Andrea Hippeau, principal at seed and early-stage venture fund Lerer Hippeau, thinks direct-to-consumer brands need to now be prepared to pitch her on their strategies for selling on Amazon and through wholesale partnerships.
“It’s no longer interesting if you come to us and say ‘I’m just going to sell DTC’,” Hippeau said during Digiday’s Retail Forum in New York City on Thursday. “I think we’re in the fifth inning of direct-to-consumer and what we’re really seeing now is omnichannel. Consumers need to see you across four or five different platforms before they make a buying decision.”
Lerer Hippeau was one of the first investors in companies like Warby Parker and Casper. Before there were hundreds of other companies selling products DTC, these companies were able to acquire a large number of customers for relatively cheap by advertising on Facebook.
Now, Hippeau said, “Facebook and Instagram are no longer profitable ways to acquire customers.” Instead, brands need to focus on alternatives, including Pinterest, Reddit, and Quora.
Hippeau recently discussed how to sell on Amazon without totally surrendering control to the platform, and how to identify the right retail partner. Answers have been lightly edited for clarity and length.
When you look at these consumer brands, it’s pretty unprecedented how big VC investments are getting. How do you go about raising that much money and not getting in a position where you’re too big to go anywhere else?
There’s an issue in the market with companies being overcapitalized, especially when it comes to customer acquisition. You can really quickly convince yourself that you have sustainable customer acquisition channels when you were buying customers on social. But the reality is it’s a very quick race to the bottom.
If companies raise too much too early, then the issue is you’re not really figuring out what are your sustainable channels. Because you are able to just pour a ton of money into social, and you’re not realizing “Hey maybe Pinterest was my better platform, or opening a store was actually maybe a better way to go.”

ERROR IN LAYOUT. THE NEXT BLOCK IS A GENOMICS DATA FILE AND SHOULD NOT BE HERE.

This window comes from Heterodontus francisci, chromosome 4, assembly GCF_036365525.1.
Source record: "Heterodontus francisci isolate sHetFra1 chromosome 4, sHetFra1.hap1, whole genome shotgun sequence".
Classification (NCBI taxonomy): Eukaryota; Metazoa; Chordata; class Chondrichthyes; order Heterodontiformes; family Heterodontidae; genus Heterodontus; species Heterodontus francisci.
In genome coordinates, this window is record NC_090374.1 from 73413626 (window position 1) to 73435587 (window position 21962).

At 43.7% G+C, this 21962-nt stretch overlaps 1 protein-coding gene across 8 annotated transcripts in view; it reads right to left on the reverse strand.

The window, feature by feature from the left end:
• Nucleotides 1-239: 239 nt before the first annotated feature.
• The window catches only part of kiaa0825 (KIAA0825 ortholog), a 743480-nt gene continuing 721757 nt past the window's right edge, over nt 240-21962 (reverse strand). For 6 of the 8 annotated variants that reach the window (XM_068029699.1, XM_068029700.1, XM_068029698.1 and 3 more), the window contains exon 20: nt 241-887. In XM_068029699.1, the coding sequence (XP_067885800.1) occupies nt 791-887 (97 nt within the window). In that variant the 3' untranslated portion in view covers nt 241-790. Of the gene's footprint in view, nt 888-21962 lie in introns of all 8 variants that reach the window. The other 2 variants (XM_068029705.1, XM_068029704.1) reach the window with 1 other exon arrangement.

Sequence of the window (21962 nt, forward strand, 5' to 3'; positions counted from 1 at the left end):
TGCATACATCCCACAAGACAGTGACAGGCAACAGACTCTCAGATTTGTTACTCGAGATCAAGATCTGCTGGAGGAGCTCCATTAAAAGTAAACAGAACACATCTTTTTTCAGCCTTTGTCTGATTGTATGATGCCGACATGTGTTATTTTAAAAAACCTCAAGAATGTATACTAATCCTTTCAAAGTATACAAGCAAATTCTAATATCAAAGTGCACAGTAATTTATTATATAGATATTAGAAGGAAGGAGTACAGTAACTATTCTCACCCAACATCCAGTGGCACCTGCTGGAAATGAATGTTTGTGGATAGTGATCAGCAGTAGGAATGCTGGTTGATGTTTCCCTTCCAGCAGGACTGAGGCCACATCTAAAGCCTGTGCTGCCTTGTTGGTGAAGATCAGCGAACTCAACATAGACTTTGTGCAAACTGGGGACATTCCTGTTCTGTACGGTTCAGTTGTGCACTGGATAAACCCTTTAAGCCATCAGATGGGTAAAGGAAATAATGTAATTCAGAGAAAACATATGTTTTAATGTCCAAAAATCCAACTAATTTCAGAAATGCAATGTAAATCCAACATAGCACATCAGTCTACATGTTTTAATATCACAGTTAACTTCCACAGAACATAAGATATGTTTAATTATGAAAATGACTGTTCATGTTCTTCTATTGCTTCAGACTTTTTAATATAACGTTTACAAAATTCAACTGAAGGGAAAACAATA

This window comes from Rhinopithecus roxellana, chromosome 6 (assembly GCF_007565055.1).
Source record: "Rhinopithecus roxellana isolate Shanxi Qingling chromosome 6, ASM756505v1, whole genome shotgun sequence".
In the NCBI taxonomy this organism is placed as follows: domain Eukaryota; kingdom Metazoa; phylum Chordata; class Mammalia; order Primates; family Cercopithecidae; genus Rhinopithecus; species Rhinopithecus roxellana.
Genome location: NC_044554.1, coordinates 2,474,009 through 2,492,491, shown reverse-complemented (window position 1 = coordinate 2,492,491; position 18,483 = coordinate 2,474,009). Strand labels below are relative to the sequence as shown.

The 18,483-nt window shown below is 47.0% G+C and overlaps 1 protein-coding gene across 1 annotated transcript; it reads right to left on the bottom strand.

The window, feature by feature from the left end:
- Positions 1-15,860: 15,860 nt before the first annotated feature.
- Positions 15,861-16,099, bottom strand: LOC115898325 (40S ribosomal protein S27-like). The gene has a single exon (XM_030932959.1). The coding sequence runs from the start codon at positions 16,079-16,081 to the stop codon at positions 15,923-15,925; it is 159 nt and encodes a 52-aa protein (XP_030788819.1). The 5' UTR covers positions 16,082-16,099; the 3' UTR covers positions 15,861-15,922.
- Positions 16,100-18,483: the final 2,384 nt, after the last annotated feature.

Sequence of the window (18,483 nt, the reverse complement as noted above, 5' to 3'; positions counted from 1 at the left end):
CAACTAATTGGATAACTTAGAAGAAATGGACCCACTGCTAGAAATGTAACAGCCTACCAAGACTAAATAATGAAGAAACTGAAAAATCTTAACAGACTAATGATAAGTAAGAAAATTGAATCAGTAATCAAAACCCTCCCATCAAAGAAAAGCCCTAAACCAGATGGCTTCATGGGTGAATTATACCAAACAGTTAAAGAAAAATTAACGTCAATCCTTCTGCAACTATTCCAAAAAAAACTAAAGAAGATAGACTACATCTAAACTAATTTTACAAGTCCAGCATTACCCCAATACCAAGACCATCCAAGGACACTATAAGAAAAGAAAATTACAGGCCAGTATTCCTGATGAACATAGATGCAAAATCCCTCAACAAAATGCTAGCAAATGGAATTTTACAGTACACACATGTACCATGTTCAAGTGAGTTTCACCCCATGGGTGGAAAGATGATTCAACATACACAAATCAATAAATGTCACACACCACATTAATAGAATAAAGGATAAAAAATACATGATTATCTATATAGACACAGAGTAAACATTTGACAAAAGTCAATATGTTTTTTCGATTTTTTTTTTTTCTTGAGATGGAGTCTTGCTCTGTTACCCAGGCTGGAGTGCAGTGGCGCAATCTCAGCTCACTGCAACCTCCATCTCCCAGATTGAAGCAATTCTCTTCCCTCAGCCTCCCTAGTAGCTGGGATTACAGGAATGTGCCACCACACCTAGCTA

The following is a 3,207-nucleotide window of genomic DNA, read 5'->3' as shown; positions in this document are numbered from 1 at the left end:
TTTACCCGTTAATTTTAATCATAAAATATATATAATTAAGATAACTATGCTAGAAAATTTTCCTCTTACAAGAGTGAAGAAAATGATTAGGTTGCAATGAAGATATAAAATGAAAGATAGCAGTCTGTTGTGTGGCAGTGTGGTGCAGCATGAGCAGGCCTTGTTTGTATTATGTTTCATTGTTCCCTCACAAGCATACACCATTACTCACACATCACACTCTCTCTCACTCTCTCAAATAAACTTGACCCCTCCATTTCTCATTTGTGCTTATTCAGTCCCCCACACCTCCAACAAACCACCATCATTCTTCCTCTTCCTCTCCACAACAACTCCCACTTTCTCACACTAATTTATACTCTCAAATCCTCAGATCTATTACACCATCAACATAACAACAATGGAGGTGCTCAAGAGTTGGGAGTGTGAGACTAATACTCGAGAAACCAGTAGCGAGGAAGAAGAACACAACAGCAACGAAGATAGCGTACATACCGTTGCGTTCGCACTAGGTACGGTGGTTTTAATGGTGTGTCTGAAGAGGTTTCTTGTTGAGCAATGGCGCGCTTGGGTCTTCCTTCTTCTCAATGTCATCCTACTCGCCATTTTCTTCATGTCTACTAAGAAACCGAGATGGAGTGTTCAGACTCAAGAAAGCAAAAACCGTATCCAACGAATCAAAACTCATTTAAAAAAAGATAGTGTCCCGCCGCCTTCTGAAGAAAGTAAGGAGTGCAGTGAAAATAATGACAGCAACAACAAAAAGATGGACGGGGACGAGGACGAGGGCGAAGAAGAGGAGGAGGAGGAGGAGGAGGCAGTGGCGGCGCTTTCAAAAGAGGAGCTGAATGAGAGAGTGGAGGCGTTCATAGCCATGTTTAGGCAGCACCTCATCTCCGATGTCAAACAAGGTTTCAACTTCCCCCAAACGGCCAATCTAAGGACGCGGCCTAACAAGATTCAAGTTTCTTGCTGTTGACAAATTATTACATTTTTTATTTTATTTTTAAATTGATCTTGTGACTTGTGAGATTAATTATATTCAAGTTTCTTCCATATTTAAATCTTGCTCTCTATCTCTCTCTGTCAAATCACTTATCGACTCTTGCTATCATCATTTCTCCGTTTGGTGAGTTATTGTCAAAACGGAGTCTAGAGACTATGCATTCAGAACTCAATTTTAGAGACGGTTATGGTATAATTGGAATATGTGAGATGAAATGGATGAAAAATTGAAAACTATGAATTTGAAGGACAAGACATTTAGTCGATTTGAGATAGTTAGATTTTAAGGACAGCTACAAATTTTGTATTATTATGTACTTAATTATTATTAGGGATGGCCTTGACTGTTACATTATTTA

What is a smart Amazon strategy? How do you maintain that brand control and not just get washed away?
You should be selling your premium products on your site. Our office is in SoHo, and the line around Supreme every single day just mystifies me, but people love exclusive product drops so you should really be keeping those for your own selling. Gifting can be a great thing to keep on your own site, and then on Amazon, maybe you come out with with a more middle-priced point item. That is for really a great product but not necessarily a special product.
When brands come to you, are there specific questions you ask to suss out if they have a sufficient Amazon strategy?
It’s surprising how few early-stage founders even think about that — so when someone has come to us and has thought about it and has a more thoughtful plan for going to those other channels, that’s really what we’re looking for, and that you have a product roadmap that kind of allows you to have the margins to sustain a business on those other channels.
As you see brands going into Target or Nordstrom and working with bigger retailers — how can they go about doing that without losing that magic when they first launched?
I have to give credit to retailers like Target or Nordstorm. They understand that a Casper pillow shouldn’t just sit on a shelf next to all those other pillows, and really let those brands have their own experience in their stores.
We worry more about how long it takes to work with a big retailer, and how quickly you can work with them. The amount of resources you have to put towards that just to get across the finish line — is that really good use of those resources, when instead of maybe working with Target you could instead open two of your own stores?
How can brands identify sooner rather than later that a retailer is going to move fast enough for them?
A lot of times, a smaller brand is afraid to ask Target, “How long is this going to take? What’s the process?” Because they’re just so excited by the opportunity.
The other thing is not being afraid to say “no” if it’s not the right timing. A lot of times early stage companies feel like, “If I say no, that door will be closed forever.” But I think it’s actually better to say “no” and come back to that retailer when you know that you can really do a good execution, rather than saying “yes,” overwhelming yourself with limited resources and doing a bad rollout. If you build a really great brand and company, those retailers are going to come knocking today, tomorrow, a year from now.
Sign up for the Modern Retail Briefing to get retail news, analysis and insight delivered to your inbox every morning.